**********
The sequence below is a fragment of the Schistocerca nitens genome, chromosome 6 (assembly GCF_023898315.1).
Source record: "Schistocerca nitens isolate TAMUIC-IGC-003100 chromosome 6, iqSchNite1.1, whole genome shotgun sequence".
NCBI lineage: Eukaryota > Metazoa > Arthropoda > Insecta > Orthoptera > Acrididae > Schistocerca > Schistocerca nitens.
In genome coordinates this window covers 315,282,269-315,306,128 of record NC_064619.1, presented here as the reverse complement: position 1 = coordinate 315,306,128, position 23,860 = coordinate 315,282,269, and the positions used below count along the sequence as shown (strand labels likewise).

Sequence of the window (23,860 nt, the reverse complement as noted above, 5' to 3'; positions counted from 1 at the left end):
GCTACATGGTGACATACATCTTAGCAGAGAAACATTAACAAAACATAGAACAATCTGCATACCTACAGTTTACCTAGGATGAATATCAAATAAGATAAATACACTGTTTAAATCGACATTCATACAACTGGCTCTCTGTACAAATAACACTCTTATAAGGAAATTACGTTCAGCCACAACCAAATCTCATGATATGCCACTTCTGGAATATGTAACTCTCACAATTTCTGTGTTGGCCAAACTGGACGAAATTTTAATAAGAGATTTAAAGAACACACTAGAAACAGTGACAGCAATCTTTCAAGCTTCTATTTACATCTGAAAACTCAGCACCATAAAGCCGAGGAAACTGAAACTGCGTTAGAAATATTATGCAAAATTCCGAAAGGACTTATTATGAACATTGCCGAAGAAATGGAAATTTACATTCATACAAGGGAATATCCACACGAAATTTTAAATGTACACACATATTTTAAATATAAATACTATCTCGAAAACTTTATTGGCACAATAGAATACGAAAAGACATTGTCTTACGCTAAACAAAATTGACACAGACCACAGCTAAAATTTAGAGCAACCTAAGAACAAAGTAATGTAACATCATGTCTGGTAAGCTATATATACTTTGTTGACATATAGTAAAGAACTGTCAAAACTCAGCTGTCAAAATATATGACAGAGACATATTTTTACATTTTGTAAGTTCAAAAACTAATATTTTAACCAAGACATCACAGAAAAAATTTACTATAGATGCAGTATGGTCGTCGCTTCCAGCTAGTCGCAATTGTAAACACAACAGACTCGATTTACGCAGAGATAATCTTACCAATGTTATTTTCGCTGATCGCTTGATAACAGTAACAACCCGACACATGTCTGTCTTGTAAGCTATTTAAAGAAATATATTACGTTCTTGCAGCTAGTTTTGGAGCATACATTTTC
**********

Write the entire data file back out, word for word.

The sequence below is a fragment of the Schistocerca nitens genome, chromosome 6 (assembly GCF_023898315.1).
Source record: "Schistocerca nitens isolate TAMUIC-IGC-003100 chromosome 6, iqSchNite1.1, whole genome shotgun sequence".
NCBI lineage: Eukaryota > Metazoa > Arthropoda > Insecta > Orthoptera > Acrididae > Schistocerca > Schistocerca nitens.
In genome coordinates this window covers 315,282,269-315,306,128 of record NC_064619.1, presented here as the reverse complement: position 1 = coordinate 315,306,128, position 23,860 = coordinate 315,282,269, and the positions used below count along the sequence as shown (strand labels likewise).

Sequence of the window (23,860 nt, the reverse complement as noted above, 5' to 3'; positions counted from 1 at the left end):
GCTACATGGTGACATACATCTTAGCAGAGAAACATTAACAAAACATAGAACAATCTGCATACCTACAGTTTACCTAGGATGAATATCAAATAAGATAAATACACTGTTTAAATCGACATTCATACAACTGGCTCTCTGTACAAATAACACTCTTATAAGGAAATTACGTTCAGCCACAACCAAATCTCATGATATGCCACTTCTGGAATATGTAACTCTCACAATTTCTGTGTTGGCCAAACTGGACGAAATTTTAATAAGAGATTTAAAGAACACACTAGAAACAGTGACAGCAATCTTTCAAGCTTCTATTTACATCTGAAAACTCAGCACCATAAAGCCGAGGAAACTGAAACTGCGTTAGAAATATTATGCAAAATTCCGAAAGGACTTATTATGAACATTGCCGAAGAAATGGAAATTTACATTCATACAAGGGAATATCCACACGAAATTTTAAATGTACACACATATTTTAAATATAAATACTATCTCGAAAACTTTATTGGCACAATAGAATACGAAAAGACATTGTCTTACGCTAAACAAAATTGACACAGACCACAGCTAAAATTTAGAGCAACCTAAGAACAAAGTAATGTAACATCATGTCTGGTAAGCTATATATACTTTGTTGACATATAGTAAAGAACTGTCAAAACTCAGCTGTCAAAATATATGACAGAGACATATTTTTACATTTTGTAAGTTCAAAAACTAATATTTTAACCAAGACATCACAGAAAAAATTTACTATAGATGCAGTATGGTCGTCGCTTCCAGCTAGTCGCAATTGTAAACACAACAGACTCGATTTACGCAGAGATAATCTTACCAATGTTATTTTCGCTGATCGCTTGATAACAGTAACAACCCGACACATGTCTGTCTTGTAAGCTATTTAAAGAAATATATTACGTTCTTGCAGCTAGTTTTGGAGCATACATTTTC